1. Moisture: usually averages around 10%. Higher than 13% may result in palatability problems and even mold proliferation.

2. Crude protein: Legume hay will run 20% or more. High quality grass hay might run as high as 12-15%. A minimum should be at least 8%.

3. Digestible energy (DE): This is an estimate of the amount of energy available to the horse from the hay. This figure will vary depending upon the stage of growth at which the grass was cut and harvested. Young grass will have a higher DE. As the crop matures, DE decreases as the lignin content increases. A DE reading of less than 1.65 Mcal/kilogram indicates a high level of indigestibility and should not be fed to horses. This could cause impaction colic.

4. Acid detergent fibre (ADF: Indicates the digestibility of fiber in the hay. ADF levels above 45% indicate poor nutritional levels, while values less than 31% indicate excellent quality hay.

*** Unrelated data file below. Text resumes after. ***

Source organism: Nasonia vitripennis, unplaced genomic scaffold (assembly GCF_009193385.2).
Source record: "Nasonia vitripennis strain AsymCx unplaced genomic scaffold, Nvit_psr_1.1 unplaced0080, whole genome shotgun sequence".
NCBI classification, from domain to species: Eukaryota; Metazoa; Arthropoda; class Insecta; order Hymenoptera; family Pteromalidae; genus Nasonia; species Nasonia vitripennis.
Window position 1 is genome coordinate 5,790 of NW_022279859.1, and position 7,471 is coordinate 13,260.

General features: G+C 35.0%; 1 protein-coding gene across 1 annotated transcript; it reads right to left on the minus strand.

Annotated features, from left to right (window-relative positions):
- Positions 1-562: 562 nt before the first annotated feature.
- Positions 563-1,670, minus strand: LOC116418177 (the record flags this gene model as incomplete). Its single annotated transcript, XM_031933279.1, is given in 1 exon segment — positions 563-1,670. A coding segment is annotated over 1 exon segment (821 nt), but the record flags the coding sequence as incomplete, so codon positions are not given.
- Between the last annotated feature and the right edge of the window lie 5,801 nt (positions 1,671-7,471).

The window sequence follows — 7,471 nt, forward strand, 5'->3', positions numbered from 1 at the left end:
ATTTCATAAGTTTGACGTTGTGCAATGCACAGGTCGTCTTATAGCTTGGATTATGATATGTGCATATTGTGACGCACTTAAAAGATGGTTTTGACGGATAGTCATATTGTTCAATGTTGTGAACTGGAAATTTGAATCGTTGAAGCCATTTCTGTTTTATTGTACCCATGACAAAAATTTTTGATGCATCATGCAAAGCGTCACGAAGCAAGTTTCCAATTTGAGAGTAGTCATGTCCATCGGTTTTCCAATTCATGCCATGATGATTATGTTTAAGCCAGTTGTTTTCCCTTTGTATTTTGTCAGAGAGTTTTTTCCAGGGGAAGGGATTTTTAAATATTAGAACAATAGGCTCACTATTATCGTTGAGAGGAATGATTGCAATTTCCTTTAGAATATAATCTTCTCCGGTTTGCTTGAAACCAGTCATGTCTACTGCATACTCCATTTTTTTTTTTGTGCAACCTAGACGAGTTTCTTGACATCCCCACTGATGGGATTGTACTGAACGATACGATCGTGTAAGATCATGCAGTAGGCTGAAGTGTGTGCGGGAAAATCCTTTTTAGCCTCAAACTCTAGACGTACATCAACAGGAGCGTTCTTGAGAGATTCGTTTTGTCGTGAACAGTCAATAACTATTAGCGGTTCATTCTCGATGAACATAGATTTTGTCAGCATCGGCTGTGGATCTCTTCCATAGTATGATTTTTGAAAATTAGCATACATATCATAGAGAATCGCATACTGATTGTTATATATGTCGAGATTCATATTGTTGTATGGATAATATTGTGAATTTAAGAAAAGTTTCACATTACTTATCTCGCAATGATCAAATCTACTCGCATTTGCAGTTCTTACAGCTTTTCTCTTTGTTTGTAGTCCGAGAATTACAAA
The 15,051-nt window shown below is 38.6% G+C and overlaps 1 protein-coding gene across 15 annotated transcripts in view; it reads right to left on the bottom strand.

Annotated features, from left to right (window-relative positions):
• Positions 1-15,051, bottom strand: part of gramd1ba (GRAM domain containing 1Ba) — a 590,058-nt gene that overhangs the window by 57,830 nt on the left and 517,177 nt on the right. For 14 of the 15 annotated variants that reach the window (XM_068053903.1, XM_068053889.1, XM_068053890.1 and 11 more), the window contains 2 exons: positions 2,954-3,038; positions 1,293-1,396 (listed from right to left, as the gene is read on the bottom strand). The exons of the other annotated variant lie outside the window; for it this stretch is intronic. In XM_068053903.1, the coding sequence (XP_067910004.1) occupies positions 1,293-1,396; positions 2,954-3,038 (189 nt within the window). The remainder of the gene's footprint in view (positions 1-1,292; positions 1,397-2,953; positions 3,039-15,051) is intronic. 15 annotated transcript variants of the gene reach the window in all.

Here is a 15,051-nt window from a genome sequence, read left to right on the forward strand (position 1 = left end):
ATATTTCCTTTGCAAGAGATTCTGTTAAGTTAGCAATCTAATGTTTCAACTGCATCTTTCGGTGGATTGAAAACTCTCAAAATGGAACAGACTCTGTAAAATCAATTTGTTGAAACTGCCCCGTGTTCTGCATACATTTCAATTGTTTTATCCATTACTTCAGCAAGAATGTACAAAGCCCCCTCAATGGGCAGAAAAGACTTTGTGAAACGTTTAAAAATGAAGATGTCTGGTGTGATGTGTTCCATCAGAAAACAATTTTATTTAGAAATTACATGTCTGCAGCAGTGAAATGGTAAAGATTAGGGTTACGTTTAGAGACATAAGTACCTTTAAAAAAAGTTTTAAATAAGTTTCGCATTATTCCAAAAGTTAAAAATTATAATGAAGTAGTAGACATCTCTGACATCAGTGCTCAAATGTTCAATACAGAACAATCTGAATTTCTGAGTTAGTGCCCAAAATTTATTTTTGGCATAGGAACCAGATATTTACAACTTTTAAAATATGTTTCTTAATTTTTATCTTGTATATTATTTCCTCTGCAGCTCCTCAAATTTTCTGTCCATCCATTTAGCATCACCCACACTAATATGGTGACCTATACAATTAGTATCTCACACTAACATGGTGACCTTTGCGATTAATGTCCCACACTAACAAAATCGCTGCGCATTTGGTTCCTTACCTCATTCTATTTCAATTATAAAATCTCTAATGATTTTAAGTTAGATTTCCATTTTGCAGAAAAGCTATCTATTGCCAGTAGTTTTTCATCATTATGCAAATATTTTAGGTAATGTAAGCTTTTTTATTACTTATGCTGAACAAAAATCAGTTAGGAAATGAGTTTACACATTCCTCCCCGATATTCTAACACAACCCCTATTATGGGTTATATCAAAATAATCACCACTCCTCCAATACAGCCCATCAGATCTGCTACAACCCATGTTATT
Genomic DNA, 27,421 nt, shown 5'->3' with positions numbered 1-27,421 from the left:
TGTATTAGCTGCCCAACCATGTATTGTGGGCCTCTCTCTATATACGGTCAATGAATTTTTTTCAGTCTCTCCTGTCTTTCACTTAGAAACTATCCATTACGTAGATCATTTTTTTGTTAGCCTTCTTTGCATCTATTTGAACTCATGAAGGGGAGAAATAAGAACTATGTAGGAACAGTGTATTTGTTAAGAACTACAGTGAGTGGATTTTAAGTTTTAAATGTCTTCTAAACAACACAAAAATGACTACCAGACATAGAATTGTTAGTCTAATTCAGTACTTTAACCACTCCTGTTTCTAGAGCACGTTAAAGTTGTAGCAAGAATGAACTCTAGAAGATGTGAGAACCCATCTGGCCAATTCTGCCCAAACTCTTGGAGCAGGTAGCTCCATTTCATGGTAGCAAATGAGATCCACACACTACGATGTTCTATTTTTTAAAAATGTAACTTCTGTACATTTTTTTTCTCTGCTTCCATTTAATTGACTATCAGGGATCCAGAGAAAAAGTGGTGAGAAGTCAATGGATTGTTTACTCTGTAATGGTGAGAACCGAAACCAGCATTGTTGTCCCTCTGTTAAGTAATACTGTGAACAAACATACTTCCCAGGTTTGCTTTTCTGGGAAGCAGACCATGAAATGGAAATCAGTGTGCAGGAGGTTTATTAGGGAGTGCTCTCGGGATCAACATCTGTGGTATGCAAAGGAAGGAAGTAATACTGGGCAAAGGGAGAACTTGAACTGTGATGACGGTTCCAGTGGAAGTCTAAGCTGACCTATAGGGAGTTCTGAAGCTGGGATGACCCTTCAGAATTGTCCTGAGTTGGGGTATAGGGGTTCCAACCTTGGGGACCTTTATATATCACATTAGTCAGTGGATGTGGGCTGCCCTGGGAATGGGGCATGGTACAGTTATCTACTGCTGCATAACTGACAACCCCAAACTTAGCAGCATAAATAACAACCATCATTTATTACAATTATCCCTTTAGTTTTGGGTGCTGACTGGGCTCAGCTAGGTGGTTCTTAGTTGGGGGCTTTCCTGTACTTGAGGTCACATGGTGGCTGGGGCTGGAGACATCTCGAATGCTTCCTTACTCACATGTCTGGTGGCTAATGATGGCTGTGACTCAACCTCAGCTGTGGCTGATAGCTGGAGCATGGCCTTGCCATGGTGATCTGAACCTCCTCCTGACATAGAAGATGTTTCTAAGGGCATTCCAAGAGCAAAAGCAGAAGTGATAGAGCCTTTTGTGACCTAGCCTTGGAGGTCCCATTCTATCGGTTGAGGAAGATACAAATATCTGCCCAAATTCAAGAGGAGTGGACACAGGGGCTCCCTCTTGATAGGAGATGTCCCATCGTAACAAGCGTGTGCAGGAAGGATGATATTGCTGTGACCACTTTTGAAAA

When horses ran wild, their food supply consisted of different kinds of grasses grown in one pasture or field. Today we have lost that natural variety. An improved pasture is more than likely to contain just one variety of hay grass. Feeding just one type of hay can limit the nutritional value of the horse’s ration, especially trace minerals. Several different kinds of hay, ideally, should be fed. This will not only provide a more balanced diet but will also vary taste and texture characteristics of the feed as well.